HIV/AIDS – A Winning Battle

AIDS awareness ribbon

The battle against HIV/AIDS can only be won with access to treatment for everyone and by curbing the stigma which surrounds the condition.

The battle against HIV/AIDS can only be won with access to treatment for everyone and by curbing the stigma which surrounds the condition.

In 2016, there have been a few conferences targeting the debate of HIV. Some of the more important ones were the United Nations High-Level Meeting in New York and the AIDS 2016 conference in South Africa.

Following these gatherings, the year 2030 was set as a target for ending the existence of AIDS as a public threat.

Back in 2000, only 700,000 people had access to antiretroviral drugs. In 2016, 15 million people have access to the life-saving treatment. Also, new infections have gone down by 35 percent. This is a major step forward. But there are plenty more things to be accomplished before 2030.

If things don’t go on the same path, the AIDS epidemic could come back or the goal of 2030 could be missed.

One of the issues regarding the HIV condition is insufficient funding. In some places it is declining. Government funding to help HIV efforts in middle and low-income areas fell from 6 billion dollars in 2014 to 5 billion dollars in 2015. This is a worrisome decrease, as the fight against AIDS requires adequate funding.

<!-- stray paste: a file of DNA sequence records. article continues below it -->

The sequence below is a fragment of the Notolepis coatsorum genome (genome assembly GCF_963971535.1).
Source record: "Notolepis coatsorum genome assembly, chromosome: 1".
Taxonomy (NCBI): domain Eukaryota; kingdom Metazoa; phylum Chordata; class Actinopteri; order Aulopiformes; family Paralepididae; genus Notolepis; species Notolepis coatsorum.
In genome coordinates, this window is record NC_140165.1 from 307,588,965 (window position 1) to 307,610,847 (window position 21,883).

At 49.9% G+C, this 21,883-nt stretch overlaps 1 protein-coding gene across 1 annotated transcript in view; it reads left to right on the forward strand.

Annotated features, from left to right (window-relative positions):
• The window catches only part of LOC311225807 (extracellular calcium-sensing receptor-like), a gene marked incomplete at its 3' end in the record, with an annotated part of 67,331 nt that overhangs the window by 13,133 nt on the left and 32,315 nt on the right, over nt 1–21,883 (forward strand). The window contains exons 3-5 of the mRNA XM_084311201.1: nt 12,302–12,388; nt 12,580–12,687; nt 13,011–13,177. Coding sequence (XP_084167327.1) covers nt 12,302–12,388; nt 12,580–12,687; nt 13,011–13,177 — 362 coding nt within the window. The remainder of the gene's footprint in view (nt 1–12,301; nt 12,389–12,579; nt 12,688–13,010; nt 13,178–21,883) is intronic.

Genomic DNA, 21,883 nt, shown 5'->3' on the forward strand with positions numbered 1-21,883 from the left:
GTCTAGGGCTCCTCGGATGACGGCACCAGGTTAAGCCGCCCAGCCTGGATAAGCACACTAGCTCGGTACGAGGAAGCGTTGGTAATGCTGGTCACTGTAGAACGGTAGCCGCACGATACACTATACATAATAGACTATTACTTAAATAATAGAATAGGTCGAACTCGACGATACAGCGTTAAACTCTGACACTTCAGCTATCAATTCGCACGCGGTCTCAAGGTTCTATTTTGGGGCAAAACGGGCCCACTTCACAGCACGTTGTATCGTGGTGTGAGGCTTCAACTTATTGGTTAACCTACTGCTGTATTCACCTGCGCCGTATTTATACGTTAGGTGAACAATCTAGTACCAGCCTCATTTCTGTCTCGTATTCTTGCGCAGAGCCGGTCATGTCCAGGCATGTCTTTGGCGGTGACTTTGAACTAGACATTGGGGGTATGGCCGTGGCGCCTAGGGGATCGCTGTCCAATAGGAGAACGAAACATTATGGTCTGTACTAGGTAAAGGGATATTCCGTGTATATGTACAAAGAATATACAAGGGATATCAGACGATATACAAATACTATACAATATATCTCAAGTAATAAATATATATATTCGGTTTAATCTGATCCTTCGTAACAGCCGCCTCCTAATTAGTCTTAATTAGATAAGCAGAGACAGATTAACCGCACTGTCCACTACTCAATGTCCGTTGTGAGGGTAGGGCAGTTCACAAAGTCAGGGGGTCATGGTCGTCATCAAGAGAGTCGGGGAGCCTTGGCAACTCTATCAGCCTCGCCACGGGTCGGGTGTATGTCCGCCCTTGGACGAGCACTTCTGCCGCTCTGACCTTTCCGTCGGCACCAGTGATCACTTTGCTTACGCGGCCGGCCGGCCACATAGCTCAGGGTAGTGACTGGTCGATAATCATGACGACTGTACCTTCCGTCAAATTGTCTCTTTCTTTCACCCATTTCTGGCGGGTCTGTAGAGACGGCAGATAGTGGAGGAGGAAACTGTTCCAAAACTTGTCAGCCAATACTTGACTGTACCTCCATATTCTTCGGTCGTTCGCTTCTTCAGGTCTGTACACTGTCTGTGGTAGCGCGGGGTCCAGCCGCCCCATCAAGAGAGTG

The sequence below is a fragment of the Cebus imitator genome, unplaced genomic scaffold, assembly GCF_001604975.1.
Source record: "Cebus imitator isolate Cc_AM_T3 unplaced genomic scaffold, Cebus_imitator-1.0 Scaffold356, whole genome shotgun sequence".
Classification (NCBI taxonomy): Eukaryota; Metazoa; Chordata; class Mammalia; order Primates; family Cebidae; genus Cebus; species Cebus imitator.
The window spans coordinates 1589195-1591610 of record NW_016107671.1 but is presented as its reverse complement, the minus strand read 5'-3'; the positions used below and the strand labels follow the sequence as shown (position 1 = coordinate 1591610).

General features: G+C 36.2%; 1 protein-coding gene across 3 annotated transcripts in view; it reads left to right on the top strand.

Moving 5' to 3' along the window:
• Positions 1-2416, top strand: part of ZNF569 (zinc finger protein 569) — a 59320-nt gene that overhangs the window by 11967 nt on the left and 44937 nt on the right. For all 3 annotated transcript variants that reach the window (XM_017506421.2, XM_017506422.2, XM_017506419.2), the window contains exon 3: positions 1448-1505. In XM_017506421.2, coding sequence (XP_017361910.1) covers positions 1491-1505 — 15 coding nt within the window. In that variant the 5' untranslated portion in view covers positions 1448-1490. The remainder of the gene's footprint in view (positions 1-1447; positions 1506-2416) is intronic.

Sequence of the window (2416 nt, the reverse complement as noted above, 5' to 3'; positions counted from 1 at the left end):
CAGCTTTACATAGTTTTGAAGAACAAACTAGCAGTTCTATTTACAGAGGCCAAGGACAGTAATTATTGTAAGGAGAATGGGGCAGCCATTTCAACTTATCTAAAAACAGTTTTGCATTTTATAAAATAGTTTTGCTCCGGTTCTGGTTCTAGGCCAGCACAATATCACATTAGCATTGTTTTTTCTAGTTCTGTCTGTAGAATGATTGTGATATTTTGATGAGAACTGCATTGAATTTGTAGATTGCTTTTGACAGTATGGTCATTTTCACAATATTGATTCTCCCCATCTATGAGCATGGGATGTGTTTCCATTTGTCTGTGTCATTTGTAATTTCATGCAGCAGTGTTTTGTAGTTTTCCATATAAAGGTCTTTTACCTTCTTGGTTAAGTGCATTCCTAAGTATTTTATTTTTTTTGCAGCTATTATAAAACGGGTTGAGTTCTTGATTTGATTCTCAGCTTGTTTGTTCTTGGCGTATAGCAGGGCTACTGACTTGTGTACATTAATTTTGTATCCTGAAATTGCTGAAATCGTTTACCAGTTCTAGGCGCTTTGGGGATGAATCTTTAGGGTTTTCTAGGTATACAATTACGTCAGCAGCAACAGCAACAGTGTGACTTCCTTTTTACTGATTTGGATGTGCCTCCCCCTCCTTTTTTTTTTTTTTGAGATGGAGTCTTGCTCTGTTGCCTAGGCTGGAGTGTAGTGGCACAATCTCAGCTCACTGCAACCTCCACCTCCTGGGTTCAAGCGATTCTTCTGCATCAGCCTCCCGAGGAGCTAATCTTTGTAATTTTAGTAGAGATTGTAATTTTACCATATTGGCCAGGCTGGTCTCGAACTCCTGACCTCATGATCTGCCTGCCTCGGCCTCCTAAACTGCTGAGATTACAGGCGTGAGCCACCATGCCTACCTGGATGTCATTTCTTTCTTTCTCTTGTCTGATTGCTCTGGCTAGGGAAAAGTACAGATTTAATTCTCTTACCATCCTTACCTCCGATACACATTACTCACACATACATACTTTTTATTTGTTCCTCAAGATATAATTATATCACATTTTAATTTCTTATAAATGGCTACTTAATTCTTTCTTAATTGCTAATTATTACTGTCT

This fight regards not only governments but all of us. The battle is being won because stakeholders have united to give their time, effort and resources.

Even though the private sector donations amount to just 2 percent of the global effort. But the private funding is essential in some areas, where governments can’t afford to allocate too many resources in this direction.

In 2014, a philanthropic foundation which deals with HIV analyzed the trends and the opportunities of philanthropy and therapy.

One of the conclusions was that ending AIDS in children and teens is an important step towards defeating the disease. However, there is still a gap between what needs this age group has and what resources are available.

Another important problem is that marginalized groups are sometimes excluded from receiving essential health services.

With adequate spending, the goal of ending the threat of AIDS will be accomplished before 2030.

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